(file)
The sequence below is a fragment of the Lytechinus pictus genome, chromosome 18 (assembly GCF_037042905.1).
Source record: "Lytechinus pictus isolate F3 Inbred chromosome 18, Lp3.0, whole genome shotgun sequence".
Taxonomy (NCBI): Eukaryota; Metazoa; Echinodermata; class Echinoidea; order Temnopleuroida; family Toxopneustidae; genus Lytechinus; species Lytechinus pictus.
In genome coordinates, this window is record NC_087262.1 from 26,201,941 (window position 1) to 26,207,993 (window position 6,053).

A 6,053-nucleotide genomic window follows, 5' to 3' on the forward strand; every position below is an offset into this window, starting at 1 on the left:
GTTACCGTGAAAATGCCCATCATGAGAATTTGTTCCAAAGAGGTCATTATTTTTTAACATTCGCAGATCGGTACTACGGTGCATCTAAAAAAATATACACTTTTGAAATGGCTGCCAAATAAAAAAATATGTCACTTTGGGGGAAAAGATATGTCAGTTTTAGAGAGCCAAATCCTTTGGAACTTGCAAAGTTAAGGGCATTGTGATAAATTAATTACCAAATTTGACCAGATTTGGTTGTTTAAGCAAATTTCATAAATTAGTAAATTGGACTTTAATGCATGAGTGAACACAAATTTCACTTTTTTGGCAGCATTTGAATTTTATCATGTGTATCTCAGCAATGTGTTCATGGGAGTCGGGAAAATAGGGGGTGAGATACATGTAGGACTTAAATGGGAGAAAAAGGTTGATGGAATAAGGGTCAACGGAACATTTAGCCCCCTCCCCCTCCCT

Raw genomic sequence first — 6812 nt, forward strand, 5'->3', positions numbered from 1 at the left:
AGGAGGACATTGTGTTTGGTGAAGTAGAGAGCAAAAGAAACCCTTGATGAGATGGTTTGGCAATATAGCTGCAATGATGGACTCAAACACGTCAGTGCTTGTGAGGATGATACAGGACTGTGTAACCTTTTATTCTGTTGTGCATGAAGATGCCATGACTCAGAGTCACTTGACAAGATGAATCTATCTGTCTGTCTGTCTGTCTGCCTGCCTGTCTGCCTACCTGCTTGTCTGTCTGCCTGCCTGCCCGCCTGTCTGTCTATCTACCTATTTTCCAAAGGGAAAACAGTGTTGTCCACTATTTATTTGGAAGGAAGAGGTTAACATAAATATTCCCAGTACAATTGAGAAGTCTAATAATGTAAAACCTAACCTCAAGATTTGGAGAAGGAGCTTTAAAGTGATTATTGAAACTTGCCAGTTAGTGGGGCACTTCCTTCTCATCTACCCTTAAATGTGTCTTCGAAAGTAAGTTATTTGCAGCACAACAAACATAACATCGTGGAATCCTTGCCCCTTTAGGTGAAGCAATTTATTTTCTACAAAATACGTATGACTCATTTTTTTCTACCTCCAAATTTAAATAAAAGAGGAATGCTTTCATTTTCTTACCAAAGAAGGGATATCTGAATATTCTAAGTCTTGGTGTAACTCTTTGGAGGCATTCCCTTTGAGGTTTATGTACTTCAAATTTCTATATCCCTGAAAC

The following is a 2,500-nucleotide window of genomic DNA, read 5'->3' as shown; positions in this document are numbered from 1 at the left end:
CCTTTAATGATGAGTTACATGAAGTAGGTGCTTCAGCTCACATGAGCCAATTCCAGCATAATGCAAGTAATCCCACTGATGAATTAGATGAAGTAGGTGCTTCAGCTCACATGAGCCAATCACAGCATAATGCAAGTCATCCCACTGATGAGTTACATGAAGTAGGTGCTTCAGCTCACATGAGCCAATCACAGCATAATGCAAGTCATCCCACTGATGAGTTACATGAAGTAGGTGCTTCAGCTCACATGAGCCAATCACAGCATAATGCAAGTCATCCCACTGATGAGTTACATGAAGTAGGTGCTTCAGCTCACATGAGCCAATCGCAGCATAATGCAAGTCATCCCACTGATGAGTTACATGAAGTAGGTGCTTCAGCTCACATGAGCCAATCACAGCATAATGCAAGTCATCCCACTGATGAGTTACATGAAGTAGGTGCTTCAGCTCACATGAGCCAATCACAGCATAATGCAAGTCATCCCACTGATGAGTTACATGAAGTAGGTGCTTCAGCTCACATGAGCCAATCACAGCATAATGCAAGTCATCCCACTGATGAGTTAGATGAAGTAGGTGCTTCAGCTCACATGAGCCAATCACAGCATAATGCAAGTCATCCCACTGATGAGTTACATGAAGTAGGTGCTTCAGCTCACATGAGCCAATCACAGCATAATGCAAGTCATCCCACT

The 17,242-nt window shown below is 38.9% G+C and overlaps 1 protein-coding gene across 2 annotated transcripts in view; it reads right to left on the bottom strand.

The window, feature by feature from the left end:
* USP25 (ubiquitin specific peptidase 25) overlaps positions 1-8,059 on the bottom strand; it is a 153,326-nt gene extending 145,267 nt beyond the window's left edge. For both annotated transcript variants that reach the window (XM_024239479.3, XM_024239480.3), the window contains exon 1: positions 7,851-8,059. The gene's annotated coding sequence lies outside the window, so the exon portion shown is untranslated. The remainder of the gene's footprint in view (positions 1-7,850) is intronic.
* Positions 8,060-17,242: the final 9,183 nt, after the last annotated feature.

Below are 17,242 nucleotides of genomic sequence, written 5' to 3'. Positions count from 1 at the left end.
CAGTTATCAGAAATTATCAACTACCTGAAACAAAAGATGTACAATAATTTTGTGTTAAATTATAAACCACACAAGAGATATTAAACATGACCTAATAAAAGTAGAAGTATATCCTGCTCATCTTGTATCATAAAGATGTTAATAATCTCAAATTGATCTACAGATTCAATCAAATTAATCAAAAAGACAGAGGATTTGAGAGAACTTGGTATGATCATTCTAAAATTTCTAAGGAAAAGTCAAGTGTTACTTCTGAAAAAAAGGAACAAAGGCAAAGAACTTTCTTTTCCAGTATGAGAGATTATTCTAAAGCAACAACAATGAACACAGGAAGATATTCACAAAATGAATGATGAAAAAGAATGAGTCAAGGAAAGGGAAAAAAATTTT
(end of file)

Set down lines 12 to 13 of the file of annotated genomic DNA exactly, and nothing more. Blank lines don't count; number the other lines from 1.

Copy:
The window, feature by feature from the left end:
* USP25 (ubiquitin specific peptidase 25) overlaps positions 1-8,059 on the bottom strand; it is a 153,326-nt gene extending 145,267 nt beyond the window's left edge. For both annotated transcript variants that reach the window (XM_024239479.3, XM_024239480.3), the window contains exon 1: positions 7,851-8,059. The gene's annotated coding sequence lies outside the window, so the exon portion shown is untranslated. The remainder of the gene's footprint in view (positions 1-7,850) is intronic.